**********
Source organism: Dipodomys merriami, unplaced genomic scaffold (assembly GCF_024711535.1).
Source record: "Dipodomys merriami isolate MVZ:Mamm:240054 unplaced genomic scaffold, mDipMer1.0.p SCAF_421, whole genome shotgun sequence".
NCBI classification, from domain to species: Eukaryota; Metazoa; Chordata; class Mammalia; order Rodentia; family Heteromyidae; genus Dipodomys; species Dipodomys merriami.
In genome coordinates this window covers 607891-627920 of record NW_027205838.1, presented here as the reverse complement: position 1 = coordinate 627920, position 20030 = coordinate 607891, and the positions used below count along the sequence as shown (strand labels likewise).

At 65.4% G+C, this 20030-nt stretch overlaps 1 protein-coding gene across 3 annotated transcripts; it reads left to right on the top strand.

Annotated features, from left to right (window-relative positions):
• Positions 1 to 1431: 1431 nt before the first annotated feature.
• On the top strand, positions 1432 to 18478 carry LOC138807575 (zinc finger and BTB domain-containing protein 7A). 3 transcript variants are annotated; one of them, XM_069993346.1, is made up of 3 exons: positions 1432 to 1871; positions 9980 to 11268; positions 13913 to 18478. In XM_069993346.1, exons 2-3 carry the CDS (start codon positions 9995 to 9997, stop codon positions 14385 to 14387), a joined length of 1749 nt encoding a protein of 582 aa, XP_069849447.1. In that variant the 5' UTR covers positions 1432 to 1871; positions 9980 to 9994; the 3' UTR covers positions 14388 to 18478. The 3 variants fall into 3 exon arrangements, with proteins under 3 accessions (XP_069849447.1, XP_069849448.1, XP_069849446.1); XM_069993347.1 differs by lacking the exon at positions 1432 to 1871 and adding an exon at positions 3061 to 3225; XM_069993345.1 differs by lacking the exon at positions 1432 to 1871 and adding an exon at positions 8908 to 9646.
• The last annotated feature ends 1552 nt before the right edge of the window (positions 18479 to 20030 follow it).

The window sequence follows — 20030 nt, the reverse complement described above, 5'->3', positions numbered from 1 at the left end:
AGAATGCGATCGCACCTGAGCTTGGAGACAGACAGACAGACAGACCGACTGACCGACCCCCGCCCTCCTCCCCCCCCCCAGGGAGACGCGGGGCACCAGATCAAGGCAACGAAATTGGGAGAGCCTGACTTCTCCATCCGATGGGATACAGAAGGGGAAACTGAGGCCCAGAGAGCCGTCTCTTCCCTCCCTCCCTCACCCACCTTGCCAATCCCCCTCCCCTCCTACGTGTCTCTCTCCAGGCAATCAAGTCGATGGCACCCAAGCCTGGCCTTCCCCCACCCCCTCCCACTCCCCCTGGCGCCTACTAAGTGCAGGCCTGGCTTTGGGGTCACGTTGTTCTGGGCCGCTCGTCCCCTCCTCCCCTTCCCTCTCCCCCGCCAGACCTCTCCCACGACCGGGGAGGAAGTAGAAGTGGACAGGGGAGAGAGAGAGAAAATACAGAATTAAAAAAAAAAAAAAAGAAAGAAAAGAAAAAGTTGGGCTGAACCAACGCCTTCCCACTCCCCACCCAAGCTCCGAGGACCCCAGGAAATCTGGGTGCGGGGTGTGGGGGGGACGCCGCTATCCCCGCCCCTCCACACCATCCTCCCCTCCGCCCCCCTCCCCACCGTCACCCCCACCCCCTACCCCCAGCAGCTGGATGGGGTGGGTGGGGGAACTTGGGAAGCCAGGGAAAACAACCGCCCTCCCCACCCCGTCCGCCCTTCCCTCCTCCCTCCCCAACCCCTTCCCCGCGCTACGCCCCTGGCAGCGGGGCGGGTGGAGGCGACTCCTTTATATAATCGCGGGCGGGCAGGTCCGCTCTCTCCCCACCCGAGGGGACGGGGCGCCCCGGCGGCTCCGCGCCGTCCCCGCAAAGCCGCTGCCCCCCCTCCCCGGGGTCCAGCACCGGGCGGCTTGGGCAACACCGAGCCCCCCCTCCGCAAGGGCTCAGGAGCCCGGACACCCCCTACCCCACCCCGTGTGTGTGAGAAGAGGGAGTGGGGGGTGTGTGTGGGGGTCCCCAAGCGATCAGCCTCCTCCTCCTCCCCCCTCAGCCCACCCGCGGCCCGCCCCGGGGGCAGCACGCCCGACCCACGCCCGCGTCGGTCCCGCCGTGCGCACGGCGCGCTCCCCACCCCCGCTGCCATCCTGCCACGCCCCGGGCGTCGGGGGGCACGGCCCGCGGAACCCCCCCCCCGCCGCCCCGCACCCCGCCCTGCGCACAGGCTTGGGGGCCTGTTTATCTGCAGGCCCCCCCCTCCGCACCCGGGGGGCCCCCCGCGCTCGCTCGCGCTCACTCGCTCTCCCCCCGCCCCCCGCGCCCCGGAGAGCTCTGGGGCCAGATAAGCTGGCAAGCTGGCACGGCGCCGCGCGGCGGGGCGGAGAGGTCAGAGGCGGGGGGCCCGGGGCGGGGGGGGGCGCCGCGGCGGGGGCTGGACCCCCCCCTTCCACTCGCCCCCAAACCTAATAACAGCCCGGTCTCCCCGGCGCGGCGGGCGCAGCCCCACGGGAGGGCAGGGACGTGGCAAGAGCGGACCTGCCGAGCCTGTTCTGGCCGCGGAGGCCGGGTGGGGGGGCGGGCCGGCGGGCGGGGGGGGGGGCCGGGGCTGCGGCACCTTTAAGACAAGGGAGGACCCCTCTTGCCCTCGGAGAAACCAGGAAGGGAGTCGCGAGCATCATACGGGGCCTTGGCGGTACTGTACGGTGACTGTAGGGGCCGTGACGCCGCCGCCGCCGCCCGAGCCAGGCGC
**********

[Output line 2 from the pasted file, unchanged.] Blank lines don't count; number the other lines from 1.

Source record: "Dipodomys merriami isolate MVZ:Mamm:240054 unplaced genomic scaffold, mDipMer1.0.p SCAF_421, whole genome shotgun sequence".